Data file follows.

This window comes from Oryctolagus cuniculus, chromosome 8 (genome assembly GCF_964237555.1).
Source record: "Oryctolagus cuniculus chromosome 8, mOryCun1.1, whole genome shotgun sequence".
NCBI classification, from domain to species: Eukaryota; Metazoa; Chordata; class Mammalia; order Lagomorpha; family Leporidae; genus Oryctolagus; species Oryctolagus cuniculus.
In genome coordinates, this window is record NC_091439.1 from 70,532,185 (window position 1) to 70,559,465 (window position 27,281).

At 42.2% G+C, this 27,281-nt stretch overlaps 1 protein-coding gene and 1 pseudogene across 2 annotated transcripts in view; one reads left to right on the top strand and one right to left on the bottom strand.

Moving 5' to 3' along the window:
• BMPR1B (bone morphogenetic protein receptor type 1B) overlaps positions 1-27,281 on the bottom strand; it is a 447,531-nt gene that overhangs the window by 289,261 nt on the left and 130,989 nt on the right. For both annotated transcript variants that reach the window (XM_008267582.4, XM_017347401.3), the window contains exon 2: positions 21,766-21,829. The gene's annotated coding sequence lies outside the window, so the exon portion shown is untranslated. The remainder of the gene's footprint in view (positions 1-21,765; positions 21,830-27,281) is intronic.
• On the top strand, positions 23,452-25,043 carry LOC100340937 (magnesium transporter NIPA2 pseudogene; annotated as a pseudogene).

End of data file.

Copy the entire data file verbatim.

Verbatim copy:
This window comes from Oryctolagus cuniculus, chromosome 8 (genome assembly GCF_964237555.1).
Source record: "Oryctolagus cuniculus chromosome 8, mOryCun1.1, whole genome shotgun sequence".
NCBI classification, from domain to species: Eukaryota; Metazoa; Chordata; class Mammalia; order Lagomorpha; family Leporidae; genus Oryctolagus; species Oryctolagus cuniculus.
In genome coordinates, this window is record NC_091439.1 from 70,532,185 (window position 1) to 70,559,465 (window position 27,281).

At 42.2% G+C, this 27,281-nt stretch overlaps 1 protein-coding gene and 1 pseudogene across 2 annotated transcripts in view; one reads left to right on the top strand and one right to left on the bottom strand.

Moving 5' to 3' along the window:
• BMPR1B (bone morphogenetic protein receptor type 1B) overlaps positions 1-27,281 on the bottom strand; it is a 447,531-nt gene that overhangs the window by 289,261 nt on the left and 130,989 nt on the right. For both annotated transcript variants that reach the window (XM_008267582.4, XM_017347401.3), the window contains exon 2: positions 21,766-21,829. The gene's annotated coding sequence lies outside the window, so the exon portion shown is untranslated. The remainder of the gene's footprint in view (positions 1-21,765; positions 21,830-27,281) is intronic.
• On the top strand, positions 23,452-25,043 carry LOC100340937 (magnesium transporter NIPA2 pseudogene; annotated as a pseudogene).